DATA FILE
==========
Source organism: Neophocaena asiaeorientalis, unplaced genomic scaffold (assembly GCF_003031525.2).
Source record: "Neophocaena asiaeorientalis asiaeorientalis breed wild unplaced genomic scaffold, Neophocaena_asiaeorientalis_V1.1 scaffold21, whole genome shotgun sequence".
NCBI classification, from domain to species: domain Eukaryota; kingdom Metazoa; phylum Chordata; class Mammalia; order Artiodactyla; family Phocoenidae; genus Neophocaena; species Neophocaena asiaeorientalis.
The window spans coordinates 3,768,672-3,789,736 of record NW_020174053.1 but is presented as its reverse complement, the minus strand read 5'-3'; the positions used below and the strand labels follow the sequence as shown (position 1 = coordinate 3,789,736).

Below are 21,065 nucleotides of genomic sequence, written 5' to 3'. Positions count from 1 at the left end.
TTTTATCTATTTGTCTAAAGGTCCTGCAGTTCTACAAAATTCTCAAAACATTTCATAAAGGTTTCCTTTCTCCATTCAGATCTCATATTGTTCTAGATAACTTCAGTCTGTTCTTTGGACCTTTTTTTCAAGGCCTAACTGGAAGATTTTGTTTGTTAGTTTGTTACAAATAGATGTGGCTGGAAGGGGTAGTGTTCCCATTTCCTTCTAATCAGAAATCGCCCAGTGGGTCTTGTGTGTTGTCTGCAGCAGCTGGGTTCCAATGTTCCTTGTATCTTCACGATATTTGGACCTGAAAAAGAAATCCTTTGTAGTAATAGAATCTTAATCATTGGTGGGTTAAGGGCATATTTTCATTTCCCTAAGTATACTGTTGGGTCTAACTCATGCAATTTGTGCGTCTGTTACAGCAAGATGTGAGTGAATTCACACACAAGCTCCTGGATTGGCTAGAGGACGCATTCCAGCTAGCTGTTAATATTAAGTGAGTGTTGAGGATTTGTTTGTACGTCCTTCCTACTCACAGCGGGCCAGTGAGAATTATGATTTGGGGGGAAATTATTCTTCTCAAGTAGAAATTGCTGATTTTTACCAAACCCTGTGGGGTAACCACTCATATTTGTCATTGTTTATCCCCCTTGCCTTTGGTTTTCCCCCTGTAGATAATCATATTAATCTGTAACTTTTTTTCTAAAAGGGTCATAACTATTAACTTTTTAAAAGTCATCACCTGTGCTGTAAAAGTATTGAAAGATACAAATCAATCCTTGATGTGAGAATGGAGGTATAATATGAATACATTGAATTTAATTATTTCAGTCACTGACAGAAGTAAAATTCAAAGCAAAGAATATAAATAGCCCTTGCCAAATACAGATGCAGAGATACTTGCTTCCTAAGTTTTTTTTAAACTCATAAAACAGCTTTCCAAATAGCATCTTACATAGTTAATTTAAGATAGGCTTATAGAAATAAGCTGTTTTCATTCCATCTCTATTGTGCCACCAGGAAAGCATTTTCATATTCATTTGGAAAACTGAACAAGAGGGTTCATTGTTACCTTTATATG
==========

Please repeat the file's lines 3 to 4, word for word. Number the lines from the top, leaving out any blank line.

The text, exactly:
NCBI classification, from domain to species: domain Eukaryota; kingdom Metazoa; phylum Chordata; class Mammalia; order Artiodactyla; family Phocoenidae; genus Neophocaena; species Neophocaena asiaeorientalis.
The window spans coordinates 3,768,672-3,789,736 of record NW_020174053.1 but is presented as its reverse complement, the minus strand read 5'-3'; the positions used below and the strand labels follow the sequence as shown (position 1 = coordinate 3,789,736).